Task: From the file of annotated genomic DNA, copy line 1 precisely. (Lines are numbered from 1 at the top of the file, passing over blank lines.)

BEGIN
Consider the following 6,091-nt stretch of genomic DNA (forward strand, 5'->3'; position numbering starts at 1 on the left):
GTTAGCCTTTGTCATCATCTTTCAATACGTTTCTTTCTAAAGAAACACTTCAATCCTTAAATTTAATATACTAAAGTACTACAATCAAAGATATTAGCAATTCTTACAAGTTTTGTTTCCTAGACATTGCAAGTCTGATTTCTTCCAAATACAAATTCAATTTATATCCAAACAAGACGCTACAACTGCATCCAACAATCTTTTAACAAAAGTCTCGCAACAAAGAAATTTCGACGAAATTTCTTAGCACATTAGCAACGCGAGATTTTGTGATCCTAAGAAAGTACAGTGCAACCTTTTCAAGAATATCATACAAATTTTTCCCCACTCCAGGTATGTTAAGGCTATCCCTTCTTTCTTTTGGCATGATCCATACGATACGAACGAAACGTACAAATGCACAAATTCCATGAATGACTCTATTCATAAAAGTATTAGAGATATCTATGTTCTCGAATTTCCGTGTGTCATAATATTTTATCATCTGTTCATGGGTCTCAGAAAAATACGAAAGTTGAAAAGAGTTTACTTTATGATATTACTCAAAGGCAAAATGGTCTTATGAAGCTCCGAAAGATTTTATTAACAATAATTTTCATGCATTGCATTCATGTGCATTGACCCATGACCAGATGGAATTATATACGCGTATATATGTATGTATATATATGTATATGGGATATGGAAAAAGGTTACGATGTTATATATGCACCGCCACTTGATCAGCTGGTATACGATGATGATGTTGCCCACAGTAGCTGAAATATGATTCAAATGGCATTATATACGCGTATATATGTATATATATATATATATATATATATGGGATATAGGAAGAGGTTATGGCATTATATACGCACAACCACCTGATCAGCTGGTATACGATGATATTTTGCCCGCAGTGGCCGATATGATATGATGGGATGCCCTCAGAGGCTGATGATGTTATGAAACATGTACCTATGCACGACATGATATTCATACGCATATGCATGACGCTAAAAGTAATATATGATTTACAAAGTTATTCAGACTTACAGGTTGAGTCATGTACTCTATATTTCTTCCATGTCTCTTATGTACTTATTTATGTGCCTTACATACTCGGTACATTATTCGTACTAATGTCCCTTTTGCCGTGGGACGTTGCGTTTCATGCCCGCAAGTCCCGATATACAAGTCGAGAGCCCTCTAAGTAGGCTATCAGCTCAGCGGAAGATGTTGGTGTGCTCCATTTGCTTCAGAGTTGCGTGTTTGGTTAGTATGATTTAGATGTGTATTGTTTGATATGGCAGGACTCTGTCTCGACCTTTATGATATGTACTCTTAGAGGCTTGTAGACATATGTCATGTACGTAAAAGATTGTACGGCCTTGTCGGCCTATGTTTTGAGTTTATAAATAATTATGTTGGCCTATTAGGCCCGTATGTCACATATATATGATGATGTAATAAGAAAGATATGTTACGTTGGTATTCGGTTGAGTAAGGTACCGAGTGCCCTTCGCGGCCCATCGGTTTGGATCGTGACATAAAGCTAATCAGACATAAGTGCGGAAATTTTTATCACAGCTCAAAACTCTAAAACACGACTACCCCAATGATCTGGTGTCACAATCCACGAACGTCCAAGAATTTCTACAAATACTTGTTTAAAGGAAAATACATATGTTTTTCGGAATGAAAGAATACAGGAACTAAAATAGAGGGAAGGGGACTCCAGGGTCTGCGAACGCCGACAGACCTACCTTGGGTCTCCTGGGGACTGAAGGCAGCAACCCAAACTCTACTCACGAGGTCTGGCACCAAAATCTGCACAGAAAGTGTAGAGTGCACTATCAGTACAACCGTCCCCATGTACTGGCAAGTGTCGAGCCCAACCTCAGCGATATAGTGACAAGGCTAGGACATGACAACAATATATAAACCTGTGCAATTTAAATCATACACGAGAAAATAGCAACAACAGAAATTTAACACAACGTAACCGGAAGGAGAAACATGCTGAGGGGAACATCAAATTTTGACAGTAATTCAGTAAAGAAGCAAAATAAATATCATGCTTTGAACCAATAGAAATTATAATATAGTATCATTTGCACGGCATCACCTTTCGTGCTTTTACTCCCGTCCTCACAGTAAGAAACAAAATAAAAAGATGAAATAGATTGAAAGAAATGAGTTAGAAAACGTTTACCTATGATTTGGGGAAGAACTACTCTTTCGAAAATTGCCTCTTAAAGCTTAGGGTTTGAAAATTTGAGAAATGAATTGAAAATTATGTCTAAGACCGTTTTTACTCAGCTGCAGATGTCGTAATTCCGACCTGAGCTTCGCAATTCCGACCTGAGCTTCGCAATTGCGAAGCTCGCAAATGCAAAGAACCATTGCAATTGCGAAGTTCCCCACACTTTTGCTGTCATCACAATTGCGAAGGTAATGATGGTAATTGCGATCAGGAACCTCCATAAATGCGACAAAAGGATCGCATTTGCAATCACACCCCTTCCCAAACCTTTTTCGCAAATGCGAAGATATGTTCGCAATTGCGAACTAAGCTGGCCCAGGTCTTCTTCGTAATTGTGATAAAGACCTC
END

Consider the following 6,091-nt stretch of genomic DNA (forward strand, 5'->3'; position numbering starts at 1 on the left):